Clare Echo farming columnist Joe Melody reflects on 2020 from an agricultural perspective and points to a rallying in the dairy sector to make a decent year.
A new year always heralds in new hope but also opportunity to reflect on the year that was. Agriculture as an industry has a lot to be thankful for during 2020. Amongst the atmosphere of fear and anxiety that overhung the early part of the year mainly due to the projections of what havoc COVID-19 would reek on not just human life but also on people’s livelihoods and in our case the price of food.
This day last year as farmers we were after coming out of period of subdued cattle prices but dairy markets were on the rise. However with the proliferation of the virus, all bets were off as to where farmers incomes would end up.
Milk prices took a dive in February but by May were starting to see the green shoots of a recovery. The fact that all the milk that farmers produced was processed and that no link in the supply chain dropped out of operation was a testament to the good work and planning of all involved.
Another example of how resilient our dairy production and marketing model is in this country was the fact that not a single litre of milk had to be spilled out due to a lack of market for the product. I know that several of my dairy farming counterparts in England had to spill milk down the drain into slatted tanks as their processor had no market for it as a lot of UK milk goes directly to the food service i.e. restaurants and hotels and these being shutdown cut all markets for these farms.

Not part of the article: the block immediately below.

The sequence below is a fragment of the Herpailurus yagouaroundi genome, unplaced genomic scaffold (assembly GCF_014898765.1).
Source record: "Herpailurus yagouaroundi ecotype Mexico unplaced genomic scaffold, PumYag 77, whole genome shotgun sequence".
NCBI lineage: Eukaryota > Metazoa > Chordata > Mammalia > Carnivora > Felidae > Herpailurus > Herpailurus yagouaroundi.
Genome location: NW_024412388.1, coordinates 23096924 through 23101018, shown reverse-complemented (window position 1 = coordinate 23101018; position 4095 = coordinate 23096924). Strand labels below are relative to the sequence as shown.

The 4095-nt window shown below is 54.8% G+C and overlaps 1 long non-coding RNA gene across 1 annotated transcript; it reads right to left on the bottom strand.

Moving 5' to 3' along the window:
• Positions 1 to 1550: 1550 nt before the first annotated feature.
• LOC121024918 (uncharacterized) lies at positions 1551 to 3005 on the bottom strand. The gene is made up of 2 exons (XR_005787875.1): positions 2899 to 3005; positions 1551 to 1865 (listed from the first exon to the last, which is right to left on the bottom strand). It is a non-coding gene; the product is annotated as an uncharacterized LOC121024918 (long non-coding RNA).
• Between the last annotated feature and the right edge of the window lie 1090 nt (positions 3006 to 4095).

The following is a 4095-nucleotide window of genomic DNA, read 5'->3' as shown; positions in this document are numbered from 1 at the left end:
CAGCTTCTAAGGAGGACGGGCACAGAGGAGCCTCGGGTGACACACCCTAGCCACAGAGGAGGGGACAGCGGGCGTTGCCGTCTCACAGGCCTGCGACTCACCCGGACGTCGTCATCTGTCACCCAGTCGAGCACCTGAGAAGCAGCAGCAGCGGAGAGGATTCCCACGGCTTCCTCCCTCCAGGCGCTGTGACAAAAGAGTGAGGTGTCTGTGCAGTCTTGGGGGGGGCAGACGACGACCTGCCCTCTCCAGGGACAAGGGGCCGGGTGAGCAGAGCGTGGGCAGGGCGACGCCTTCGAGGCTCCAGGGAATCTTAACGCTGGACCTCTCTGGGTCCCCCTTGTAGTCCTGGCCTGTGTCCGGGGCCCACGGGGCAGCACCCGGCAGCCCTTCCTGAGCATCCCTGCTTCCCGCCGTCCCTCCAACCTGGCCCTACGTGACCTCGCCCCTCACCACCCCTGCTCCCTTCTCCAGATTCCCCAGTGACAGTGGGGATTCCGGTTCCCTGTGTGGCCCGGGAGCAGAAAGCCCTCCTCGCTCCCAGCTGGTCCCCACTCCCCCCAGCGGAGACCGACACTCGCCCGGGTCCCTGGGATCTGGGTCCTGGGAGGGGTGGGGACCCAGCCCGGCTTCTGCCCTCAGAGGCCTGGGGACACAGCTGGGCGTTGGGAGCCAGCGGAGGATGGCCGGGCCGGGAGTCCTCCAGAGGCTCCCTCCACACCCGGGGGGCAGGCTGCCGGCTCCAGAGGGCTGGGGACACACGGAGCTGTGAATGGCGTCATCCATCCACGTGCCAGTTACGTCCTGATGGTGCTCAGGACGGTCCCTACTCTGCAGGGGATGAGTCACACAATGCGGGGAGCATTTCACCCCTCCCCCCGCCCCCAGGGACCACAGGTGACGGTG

In Ireland we luckily have a much more balanced product mix from our milk and much more is exported to various countries that also spreads our risk. To this end our dairy sector was able to weather the worst of the COVID-19 storm and actually rally in the second half to have a decent year all in all.
In the beef side of farming there was a more subdued start to 2020 coming out of a negative cycle of prices punctuated by the beef protests of late summer 2019. As the year gathered momentum especially towards the back end, it proved to be a sellers market. What I found interesting especially in the last weeks of December was that factory agents seemed happy to pay 30-40 cent per kg more in the mart for finished cattle than the same factories were paying for direct sales from the farm.
We have moved away from the winter finishing of cattle in the past year, but if I was selling finished cattle I would be inclined to bring them to the mart as these agents obviously have more flexibility if not a carte blanche to buy the cattle the factory needs.
We enjoyed a quiet Christmas with only the minimal amount of routine jobs to be done. We housed most of our weanling dairy heifers last week. Considering the rainfall we’ve had to the end of 2020, I’m well reminded that we as farmers in this part of Ireland have a great factory for producing food but its just a pity sometimes that said factory has no roof on it.